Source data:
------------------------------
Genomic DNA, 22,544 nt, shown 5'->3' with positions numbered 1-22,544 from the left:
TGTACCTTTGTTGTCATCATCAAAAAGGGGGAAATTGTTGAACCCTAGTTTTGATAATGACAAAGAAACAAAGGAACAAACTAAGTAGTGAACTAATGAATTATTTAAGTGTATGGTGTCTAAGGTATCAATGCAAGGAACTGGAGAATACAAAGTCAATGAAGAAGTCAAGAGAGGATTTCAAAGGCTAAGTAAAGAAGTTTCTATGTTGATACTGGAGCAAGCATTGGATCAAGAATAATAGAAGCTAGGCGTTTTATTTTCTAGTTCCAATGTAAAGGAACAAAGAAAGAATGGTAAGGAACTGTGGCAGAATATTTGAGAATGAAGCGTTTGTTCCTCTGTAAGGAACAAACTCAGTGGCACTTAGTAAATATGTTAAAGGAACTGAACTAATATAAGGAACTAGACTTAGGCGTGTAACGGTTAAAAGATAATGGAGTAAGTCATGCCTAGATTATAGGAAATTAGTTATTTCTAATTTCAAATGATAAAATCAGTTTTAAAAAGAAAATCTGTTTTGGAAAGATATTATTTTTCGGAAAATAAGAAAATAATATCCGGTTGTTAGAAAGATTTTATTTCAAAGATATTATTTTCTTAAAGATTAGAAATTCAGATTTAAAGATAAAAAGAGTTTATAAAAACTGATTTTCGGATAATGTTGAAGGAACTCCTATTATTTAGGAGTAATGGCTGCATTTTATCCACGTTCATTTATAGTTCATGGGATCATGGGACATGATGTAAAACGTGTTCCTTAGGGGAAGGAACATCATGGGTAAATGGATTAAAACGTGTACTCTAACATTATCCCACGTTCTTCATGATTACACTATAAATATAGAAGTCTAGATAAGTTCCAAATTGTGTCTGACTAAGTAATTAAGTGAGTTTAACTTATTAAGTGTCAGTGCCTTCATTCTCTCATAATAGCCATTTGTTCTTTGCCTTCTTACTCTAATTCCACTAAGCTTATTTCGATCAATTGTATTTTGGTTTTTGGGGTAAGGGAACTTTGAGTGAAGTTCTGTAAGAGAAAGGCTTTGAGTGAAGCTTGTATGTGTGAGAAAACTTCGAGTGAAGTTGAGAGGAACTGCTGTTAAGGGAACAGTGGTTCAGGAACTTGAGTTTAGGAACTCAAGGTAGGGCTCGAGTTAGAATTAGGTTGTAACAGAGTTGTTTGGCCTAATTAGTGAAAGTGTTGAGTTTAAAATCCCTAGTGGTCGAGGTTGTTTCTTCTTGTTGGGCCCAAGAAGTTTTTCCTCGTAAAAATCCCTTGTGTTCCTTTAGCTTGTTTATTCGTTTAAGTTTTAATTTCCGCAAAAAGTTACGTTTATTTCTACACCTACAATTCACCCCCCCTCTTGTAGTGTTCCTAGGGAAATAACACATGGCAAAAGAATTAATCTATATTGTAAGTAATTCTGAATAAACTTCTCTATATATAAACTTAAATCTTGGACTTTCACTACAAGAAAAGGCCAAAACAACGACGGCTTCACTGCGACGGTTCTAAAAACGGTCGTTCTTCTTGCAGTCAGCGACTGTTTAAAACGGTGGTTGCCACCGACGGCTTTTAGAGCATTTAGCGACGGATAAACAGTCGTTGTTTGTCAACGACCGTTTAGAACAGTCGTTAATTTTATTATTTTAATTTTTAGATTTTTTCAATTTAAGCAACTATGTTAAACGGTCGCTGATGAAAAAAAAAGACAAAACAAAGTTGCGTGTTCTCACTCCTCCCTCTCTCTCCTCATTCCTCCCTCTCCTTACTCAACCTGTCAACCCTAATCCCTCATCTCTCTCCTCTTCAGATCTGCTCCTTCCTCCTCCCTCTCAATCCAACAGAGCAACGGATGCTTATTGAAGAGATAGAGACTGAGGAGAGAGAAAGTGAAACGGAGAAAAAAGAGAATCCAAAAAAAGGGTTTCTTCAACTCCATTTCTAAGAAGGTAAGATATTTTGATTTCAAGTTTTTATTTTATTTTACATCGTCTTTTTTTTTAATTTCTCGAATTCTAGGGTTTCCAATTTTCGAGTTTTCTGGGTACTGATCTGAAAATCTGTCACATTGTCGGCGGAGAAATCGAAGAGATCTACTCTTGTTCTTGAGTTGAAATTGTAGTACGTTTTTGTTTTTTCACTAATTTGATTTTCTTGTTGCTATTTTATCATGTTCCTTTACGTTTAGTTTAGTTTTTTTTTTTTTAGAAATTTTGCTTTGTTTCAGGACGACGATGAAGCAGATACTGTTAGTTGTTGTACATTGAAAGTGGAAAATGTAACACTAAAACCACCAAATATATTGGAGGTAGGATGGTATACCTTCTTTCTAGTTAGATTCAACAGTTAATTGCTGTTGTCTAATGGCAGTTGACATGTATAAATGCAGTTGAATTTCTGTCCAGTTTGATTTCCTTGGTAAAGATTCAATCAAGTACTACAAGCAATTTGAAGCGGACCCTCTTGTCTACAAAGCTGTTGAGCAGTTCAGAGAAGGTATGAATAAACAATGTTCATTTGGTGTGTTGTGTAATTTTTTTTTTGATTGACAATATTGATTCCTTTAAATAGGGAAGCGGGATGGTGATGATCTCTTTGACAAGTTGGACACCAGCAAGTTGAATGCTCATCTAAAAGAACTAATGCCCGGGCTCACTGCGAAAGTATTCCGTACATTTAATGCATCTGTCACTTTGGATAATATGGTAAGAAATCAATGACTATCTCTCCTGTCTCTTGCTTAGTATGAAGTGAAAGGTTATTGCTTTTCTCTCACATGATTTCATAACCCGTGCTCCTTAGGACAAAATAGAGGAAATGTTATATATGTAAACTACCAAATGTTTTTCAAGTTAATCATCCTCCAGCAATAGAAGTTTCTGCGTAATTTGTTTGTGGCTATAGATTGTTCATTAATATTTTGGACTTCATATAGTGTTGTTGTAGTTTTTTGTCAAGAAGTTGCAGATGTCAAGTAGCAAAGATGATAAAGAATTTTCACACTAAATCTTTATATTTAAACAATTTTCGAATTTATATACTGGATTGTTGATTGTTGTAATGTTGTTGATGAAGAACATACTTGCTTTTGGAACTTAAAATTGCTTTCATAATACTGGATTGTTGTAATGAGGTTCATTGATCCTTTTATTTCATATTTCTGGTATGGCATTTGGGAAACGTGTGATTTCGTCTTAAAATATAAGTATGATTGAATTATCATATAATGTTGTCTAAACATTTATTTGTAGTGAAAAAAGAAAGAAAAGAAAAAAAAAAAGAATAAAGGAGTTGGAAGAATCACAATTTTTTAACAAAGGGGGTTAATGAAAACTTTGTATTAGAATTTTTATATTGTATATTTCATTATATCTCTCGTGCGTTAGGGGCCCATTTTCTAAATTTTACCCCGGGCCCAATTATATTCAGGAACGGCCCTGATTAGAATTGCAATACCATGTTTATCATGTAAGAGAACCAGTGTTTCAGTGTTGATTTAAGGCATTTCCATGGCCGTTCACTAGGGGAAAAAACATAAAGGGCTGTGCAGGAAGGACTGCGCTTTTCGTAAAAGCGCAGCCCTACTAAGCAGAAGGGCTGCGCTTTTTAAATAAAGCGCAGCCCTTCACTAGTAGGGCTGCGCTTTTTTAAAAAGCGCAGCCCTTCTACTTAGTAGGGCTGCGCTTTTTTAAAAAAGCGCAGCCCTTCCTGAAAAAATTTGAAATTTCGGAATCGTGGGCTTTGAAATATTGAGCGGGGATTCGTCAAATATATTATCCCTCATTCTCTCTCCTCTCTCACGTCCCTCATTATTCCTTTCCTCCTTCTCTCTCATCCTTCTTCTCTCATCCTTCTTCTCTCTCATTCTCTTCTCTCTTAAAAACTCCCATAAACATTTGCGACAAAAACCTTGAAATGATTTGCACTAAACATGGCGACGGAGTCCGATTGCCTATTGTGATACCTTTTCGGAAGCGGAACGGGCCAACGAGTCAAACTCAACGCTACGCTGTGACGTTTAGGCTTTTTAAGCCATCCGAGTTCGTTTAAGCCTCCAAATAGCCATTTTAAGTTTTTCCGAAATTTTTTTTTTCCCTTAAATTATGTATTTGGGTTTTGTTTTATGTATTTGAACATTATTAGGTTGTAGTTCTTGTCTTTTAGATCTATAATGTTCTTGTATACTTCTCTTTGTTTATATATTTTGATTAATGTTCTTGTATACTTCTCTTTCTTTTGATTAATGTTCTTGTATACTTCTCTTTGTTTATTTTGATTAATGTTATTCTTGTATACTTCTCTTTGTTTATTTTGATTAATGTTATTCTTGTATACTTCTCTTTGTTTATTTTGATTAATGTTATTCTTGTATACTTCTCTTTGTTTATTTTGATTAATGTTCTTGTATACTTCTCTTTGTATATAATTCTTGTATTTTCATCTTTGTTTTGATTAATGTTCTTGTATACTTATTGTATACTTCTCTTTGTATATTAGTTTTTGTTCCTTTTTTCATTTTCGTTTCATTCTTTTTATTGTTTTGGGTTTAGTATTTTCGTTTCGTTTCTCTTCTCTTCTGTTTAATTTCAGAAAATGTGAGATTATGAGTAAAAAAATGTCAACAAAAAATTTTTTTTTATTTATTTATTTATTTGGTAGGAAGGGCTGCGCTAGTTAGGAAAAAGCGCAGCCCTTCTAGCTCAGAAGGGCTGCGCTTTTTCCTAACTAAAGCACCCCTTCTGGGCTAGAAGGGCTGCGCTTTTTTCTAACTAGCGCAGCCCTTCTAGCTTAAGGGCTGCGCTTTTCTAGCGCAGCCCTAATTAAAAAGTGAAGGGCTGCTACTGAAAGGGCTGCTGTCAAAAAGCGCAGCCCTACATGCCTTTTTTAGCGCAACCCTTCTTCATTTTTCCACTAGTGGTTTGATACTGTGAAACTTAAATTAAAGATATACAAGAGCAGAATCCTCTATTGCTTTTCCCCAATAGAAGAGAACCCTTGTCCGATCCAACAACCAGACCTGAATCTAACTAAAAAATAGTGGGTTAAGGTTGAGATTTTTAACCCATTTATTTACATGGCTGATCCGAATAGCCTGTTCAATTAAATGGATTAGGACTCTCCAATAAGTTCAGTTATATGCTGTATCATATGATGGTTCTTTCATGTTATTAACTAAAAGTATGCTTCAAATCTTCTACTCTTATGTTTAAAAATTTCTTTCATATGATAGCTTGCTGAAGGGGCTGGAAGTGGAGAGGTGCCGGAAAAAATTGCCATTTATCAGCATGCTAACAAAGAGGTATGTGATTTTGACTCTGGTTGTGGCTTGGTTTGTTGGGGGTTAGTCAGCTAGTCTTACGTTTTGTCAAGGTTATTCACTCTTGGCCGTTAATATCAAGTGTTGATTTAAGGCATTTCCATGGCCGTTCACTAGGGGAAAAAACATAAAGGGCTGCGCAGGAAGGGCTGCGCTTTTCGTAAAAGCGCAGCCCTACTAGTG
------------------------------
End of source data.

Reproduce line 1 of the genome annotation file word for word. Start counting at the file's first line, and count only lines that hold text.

Genomic DNA, 22,544 nt, shown 5'->3' with positions numbered 1-22,544 from the left: